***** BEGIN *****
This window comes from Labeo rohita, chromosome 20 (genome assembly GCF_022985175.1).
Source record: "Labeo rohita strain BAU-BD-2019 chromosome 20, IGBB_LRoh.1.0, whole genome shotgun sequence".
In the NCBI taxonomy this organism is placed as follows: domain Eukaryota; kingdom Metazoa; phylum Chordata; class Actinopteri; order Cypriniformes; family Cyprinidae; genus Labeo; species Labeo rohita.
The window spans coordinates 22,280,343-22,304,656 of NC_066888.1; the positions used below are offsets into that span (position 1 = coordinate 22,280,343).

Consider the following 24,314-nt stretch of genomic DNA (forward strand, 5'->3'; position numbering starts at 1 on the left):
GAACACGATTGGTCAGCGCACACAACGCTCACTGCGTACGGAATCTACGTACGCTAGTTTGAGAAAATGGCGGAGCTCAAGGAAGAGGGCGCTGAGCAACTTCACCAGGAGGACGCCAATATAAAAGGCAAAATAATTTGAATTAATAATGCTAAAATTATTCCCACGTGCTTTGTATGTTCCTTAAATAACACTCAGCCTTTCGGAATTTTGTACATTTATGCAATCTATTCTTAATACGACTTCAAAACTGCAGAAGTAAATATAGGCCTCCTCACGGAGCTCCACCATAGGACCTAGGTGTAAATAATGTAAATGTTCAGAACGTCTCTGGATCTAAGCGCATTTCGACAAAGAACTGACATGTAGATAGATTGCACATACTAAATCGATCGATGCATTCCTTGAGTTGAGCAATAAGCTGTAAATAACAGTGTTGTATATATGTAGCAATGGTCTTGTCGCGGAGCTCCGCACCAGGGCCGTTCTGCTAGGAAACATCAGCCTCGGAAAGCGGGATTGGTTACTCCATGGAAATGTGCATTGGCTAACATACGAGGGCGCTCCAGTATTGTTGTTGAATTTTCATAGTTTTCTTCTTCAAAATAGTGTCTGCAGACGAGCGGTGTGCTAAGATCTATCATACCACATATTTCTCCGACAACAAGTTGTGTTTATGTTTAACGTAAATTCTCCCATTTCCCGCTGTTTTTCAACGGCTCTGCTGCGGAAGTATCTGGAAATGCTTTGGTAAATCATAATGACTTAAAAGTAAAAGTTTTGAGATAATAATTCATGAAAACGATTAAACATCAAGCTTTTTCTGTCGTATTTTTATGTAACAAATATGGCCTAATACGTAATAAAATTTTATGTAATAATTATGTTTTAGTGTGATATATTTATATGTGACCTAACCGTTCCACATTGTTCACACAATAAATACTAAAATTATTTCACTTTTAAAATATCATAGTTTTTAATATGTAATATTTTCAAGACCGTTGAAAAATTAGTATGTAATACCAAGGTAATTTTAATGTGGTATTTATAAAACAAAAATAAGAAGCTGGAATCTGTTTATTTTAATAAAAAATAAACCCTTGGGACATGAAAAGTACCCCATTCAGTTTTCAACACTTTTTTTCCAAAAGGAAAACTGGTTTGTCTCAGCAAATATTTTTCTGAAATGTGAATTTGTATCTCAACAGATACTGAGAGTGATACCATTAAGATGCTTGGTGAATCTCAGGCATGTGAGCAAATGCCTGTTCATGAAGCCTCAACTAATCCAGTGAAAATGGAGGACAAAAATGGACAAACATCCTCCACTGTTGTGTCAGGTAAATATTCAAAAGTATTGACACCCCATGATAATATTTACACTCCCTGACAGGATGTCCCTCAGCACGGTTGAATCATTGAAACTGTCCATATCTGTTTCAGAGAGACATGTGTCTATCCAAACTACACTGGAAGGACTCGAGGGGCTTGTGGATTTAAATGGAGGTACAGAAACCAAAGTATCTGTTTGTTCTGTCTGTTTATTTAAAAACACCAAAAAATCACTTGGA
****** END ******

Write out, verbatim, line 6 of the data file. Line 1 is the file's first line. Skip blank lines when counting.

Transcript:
GAACACGATTGGTCAGCGCACACAACGCTCACTGCGTACGGAATCTACGTACGCTAGTTTGAGAAAATGGCGGAGCTCAAGGAAGAGGGCGCTGAGCAACTTCACCAGGAGGACGCCAATATAAAAGGCAAAATAATTTGAATTAATAATGCTAAAATTATTCCCACGTGCTTTGTATGTTCCTTAAATAACACTCAGCCTTTCGGAATTTTGTACATTTATGCAATCTATTCTTAATACGACTTCAAAACTGCAGAAGTAAATATAGGCCTCCTCACGGAGCTCCACCATAGGACCTAGGTGTAAATAATGTAAATGTTCAGAACGTCTCTGGATCTAAGCGCATTTCGACAAAGAACTGACATGTAGATAGATTGCACATACTAAATCGATCGATGCATTCCTTGAGTTGAGCAATAAGCTGTAAATAACAGTGTTGTATATATGTAGCAATGGTCTTGTCGCGGAGCTCCGCACCAGGGCCGTTCTGCTAGGAAACATCAGCCTCGGAAAGCGGGATTGGTTACTCCATGGAAATGTGCATTGGCTAACATACGAGGGCGCTCCAGTATTGTTGTTGAATTTTCATAGTTTTCTTCTTCAAAATAGTGTCTGCAGACGAGCGGTGTGCTAAGATCTATCATACCACATATTTCTCCGACAACAAGTTGTGTTTATGTTTAACGTAAATTCTCCCATTTCCCGCTGTTTTTCAACGGCTCTGCTGCGGAAGTATCTGGAAATGCTTTGGTAAATCATAATGACTTAAAAGTAAAAGTTTTGAGATAATAATTCATGAAAACGATTAAACATCAAGCTTTTTCTGTCGTATTTTTATGTAACAAATATGGCCTAATACGTAATAAAATTTTATGTAATAATTATGTTTTAGTGTGATATATTTATATGTGACCTAACCGTTCCACATTGTTCACACAATAAATACTAAAATTATTTCACTTTTAAAATATCATAGTTTTTAATATGTAATATTTTCAAGACCGTTGAAAAATTAGTATGTAATACCAAGGTAATTTTAATGTGGTATTTATAAAACAAAAATAAGAAGCTGGAATCTGTTTATTTTAATAAAAAATAAACCCTTGGGACATGAAAAGTACCCCATTCAGTTTTCAACACTTTTTTTCCAAAAGGAAAACTGGTTTGTCTCAGCAAATATTTTTCTGAAATGTGAATTTGTATCTCAACAGATACTGAGAGTGATACCATTAAGATGCTTGGTGAATCTCAGGCATGTGAGCAAATGCCTGTTCATGAAGCCTCAACTAATCCAGTGAAAATGGAGGACAAAAATGGACAAACATCCTCCACTGTTGTGTCAGGTAAATATTCAAAAGTATTGACACCCCATGATAATATTTACACTCCCTGACAGGATGTCCCTCAGCACGGTTGAATCATTGAAACTGTCCATATCTGTTTCAGAGAGACATGTGTCTATCCAAACTACACTGGAAGGACTCGAGGGGCTTGTGGATTTAAATGGAGGTACAGAAACCAAAGTATCTGTTTGTTCTGTCTGTTTATTTAAAAACACCAAAAAATCACTTGGA